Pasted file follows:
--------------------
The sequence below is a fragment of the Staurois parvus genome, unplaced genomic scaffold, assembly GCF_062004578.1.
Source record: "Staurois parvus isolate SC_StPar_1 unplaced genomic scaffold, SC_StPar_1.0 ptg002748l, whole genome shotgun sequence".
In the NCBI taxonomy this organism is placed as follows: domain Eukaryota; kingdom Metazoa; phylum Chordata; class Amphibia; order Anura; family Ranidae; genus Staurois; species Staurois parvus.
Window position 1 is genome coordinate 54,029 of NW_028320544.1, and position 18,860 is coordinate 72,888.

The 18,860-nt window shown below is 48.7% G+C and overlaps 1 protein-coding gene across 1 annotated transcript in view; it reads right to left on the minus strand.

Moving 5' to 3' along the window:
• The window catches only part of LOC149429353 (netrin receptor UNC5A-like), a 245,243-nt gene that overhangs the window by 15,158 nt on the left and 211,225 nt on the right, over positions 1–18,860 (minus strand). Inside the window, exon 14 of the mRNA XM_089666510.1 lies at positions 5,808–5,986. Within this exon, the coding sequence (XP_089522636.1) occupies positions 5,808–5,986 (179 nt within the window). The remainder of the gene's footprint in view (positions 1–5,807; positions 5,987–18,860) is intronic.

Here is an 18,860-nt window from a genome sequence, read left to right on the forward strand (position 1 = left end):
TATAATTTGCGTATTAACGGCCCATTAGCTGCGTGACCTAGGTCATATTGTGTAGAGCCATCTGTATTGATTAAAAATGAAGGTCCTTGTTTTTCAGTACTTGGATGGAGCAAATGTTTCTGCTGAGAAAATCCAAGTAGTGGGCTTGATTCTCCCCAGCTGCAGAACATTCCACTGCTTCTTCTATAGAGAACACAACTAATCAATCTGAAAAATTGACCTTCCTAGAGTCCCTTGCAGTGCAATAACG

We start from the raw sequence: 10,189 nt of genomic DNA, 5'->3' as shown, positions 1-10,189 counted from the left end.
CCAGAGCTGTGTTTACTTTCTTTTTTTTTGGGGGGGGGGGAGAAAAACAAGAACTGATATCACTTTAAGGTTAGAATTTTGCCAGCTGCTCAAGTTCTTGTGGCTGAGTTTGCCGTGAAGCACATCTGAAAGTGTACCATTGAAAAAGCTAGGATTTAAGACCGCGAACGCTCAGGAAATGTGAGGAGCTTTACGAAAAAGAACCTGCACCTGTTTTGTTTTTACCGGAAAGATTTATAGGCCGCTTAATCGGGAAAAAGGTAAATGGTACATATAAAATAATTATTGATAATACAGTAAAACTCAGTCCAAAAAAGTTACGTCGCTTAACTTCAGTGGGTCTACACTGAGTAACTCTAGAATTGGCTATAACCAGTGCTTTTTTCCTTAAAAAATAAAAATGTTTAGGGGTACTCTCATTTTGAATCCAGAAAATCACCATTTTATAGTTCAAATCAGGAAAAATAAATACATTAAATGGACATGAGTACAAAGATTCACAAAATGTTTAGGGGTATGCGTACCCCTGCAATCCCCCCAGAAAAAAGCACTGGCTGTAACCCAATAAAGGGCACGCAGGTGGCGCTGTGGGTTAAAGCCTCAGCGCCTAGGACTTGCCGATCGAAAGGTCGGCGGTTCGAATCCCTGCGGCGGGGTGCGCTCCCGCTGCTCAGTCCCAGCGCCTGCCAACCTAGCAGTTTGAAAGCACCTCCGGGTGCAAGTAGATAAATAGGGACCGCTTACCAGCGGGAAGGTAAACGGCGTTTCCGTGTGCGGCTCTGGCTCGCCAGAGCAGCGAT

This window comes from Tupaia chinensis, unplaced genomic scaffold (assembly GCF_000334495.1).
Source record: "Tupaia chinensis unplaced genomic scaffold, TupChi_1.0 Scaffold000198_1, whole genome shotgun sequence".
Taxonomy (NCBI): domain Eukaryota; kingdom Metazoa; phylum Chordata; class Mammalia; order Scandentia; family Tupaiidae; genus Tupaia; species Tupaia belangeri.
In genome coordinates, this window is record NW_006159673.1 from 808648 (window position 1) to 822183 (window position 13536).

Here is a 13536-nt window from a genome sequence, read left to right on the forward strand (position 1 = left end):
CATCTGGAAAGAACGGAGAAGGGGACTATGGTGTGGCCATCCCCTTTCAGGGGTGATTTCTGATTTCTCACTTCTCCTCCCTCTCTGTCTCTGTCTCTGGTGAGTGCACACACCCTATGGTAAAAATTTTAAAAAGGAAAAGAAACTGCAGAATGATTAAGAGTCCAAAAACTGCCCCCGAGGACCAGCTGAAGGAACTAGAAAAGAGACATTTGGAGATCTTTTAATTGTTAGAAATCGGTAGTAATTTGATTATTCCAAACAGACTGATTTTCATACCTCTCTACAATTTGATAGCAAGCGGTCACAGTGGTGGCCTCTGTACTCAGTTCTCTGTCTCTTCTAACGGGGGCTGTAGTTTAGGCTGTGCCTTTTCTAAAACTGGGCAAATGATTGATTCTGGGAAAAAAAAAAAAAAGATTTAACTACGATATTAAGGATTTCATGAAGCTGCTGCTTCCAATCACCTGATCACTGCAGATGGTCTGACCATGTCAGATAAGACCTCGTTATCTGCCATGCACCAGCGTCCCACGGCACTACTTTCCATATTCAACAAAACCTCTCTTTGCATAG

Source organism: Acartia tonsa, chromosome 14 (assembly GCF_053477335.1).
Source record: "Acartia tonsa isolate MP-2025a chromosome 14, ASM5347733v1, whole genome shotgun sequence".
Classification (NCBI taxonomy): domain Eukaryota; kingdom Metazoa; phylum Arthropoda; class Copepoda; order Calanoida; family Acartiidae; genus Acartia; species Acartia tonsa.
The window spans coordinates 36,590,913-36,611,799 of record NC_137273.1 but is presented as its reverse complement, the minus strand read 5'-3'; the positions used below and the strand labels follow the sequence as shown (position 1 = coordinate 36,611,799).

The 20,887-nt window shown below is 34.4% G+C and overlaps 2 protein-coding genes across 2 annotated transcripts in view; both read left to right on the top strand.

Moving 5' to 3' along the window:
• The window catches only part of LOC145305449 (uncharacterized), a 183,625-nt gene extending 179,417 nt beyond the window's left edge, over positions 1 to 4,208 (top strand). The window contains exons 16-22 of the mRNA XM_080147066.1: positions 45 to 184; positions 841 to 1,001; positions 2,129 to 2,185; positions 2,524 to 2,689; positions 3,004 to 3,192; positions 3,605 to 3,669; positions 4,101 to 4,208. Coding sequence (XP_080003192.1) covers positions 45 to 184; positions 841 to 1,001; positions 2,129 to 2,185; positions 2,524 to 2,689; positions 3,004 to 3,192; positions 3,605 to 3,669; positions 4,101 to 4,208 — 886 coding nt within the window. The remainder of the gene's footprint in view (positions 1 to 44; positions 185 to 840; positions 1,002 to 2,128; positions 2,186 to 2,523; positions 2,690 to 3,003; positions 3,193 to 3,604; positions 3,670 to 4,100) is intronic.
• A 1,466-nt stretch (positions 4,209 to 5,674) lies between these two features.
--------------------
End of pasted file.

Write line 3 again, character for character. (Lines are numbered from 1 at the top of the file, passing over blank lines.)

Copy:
In the NCBI taxonomy this organism is placed as follows: domain Eukaryota; kingdom Metazoa; phylum Chordata; class Amphibia; order Anura; family Ranidae; genus Staurois; species Staurois parvus.